A Beautiful Day in the Neighborhood  Review: A compassionate tale about acceptance
Movie Review: There’s a shot in Marielle Heller’s ‘A Beautiful Day in the Neighborhood‘ where Tom Hanks who plays Fred Rogers, breaks the fourth wall and stares at the screen for a good 20 seconds. The shot is designed in a way that makes you feel that a person is staring into your soul trying to help you deal with yourself. It’s one of the many moments in the film that makes you feel feelings in the exact way you should. Which is exactly why the film doesn’t seem unnecessary in spite of having made us relive Mr. Rogers’ life post the beautiful 2018 documentary ‘Won’t You Be My Neighbour?‘ On the contrary, it works as a perfect companion piece that compassionately works it’s charm like a warm, fuzzy therapy session.
Inspired by the 1998 Esquire article ‘Can you Say…Hero?’ by Tom Junod, the film surprisingly follows the article writer (named Lloyd Vogel here and played by Matthew Rhys) instead of the larger than life character that Mr. Rogers is. We follow his quest to write a small piece – that eventually turns into a heartfelt 10,000 words essay on Fred Rogers. For those of you who don’t know anything about Mr. Rogers, I’ll clue you in (However, I’d suggest you go see ‘Won’t You Be My Neighbour?’ instead). He was a famous American television host of a kids show called ‘Mister Rogers’ Neighborhood‘ that sprawled from 1968 to 2001. This was not just any other kids’ show. While it had puppets, over-the-top childish sensitization – it was well-know because it dealt with heavy subjects like death, war, divorce and above all sadness and anger.
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In many ways, Mr. Rogers was an American Hero. Coming back to the film – for Lloyd Vogel, he was just a mere assignment. After he was told to write a piece on Mr. Rogers, Lloyd – because of his inbuilt cynicism wanted to dig into the other side of Mr. Rogers that could become a sensational story piece. Marielle Heller chooses to show Lloyd as a person caged with unchecked anger due to his father abandoning him. While she could have simply chosen to show Mr. Roger as a larger than life character that he is, she chooses him as a plot device in Lloyd’s journey to self-acceptance and understanding. This doesn’t mean she exploits Mr. Roger as a therapeutic exercise for Lloyd. She etches him as a complex character himself. One who is an imperfect human being like everyone else. He’s just a person carrying the deep burden of thousands of people – their joys, their anger, and their sadness.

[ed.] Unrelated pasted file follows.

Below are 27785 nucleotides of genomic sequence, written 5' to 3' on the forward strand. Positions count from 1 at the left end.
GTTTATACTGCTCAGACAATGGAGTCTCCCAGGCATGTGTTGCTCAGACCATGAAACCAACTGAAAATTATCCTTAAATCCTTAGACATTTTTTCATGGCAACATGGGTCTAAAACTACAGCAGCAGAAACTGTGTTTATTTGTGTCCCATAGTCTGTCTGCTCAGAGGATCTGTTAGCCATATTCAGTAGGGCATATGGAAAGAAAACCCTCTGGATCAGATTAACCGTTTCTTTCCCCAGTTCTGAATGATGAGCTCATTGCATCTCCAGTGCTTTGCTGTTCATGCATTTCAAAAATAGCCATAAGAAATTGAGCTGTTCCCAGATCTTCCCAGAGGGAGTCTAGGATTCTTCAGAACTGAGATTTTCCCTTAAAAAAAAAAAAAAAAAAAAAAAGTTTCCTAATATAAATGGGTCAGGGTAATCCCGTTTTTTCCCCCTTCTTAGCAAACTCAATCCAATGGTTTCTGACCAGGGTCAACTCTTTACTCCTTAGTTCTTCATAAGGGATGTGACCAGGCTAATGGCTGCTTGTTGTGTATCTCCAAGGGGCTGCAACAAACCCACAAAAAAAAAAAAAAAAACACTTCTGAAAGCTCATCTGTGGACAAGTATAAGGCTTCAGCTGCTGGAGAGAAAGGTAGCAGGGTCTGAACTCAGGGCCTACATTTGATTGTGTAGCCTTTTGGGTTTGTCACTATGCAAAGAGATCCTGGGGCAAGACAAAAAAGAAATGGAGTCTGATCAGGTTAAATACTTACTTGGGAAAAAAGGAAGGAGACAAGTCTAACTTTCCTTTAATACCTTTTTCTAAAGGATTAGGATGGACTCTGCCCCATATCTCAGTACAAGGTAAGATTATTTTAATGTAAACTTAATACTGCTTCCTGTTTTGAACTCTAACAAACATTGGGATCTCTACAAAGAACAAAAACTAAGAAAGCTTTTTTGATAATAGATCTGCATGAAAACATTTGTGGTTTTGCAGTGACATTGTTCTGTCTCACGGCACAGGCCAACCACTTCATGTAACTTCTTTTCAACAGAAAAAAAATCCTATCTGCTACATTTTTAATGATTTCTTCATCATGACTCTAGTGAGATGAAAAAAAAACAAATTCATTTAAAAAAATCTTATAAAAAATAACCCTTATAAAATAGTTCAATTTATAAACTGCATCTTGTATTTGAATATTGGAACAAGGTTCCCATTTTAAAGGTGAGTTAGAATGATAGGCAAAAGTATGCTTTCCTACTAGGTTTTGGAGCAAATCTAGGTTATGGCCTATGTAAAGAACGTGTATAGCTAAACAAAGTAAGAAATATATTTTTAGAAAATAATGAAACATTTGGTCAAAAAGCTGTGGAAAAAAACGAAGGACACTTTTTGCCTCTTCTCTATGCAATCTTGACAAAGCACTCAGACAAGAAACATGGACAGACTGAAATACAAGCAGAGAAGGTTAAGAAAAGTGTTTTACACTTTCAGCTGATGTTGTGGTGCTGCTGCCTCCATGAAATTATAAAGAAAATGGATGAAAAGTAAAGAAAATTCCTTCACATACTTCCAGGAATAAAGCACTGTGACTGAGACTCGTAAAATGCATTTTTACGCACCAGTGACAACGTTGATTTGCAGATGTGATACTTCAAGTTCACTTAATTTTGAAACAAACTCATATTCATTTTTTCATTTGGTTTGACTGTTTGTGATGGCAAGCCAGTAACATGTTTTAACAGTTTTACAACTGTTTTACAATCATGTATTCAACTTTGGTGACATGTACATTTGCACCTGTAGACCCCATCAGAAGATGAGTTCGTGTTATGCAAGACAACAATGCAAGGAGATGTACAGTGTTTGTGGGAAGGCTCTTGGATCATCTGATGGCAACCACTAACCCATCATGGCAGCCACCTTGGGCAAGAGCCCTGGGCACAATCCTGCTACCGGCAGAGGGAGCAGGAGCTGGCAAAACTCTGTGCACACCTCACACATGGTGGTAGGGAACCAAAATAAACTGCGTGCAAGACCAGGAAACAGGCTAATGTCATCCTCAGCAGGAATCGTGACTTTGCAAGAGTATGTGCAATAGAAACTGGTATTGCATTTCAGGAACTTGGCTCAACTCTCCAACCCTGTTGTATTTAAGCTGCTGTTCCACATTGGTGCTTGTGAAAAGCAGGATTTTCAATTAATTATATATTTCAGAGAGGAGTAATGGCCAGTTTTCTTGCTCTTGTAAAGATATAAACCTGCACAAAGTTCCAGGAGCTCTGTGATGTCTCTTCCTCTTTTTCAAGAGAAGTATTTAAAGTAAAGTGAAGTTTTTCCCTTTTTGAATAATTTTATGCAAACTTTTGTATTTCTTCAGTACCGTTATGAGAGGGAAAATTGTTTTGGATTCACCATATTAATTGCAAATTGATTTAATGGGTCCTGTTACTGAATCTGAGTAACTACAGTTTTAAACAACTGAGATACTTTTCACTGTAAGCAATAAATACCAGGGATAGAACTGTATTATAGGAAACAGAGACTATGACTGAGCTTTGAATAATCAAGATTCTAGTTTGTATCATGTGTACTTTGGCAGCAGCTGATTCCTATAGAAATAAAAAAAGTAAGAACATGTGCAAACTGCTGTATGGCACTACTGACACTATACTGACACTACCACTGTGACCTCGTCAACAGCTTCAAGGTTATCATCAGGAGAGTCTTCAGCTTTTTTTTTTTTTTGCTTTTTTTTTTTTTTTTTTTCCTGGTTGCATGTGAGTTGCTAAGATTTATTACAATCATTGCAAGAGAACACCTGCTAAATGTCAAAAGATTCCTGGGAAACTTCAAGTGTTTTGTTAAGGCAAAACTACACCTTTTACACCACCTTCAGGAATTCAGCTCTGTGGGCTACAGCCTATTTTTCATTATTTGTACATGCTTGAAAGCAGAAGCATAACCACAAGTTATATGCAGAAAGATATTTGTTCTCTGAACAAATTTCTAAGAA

At one point Lloyd asks him if this burden becomes too heavy? This is an interesting place to delve into what Heller does here. She makes sure that we – as an audience picture ourselves in whatever form we prefer. She also makes sure that we don’t obligate ourselves into believing that one of our version is better than any other. Her choices of using the look and feel of an old TV show and the set design of Mr. Roger’s Neighbourhood to channel that happenings in the film are really something. It immerses us in both the characters simultaneously. The film also could have become sentimental at any point but it chooses not to. It simply follows the warm, cozy environment of Mr. Roger’s show – while dealing with the feelings of Lloyd’s inner child who simply can’t understand his anger for his father.
Tom Hanks is a perfect fit to play Fred Rogers. He has a comforting presence that lets you dive slowly into your own self-reflectiveness. His wonderful ideas about praying, letting your guard down and accepting yourself along with the ones around you are powerfully emitted with a performance that was tailor-made for him. The only downside of this nice little film is Matthew Rhys’ Lloyd. While he feels comfortable enough to play him, there aren’t enough nuances he brings to his role. A major chunk of the film is dedicated to his gradual metamorphosis into someone who understands his feelings and why he is a certain way. Rhys doesn’t necessarily exhibit that subtleness in his character with enough convection.
In one of the many questions that Lloyd asks Mr. Rogers, he investigates his 3-year long absence from Television. The humble Fred Rogers accepts that he faced the wrath of seeing a child grow into a teenager. As a parent, there are new issues and challenges that are needed to be dealt with. Even though I have had problems with Marielle Heller’s previous two films – Plainly for the reasons of her final act choices and shaky morality, I’d say ‘A Beautiful Day in the Neighborhood’ features a more mature filmmaker at work. In a way, it’s her way of showing the next phase of a teenager’s life. One where they become fathers and mothers and the cycle of feeling gets mismatched. Apart from a few hiccups here and there, this is a wonderful, fuzzy film that will warm your heart.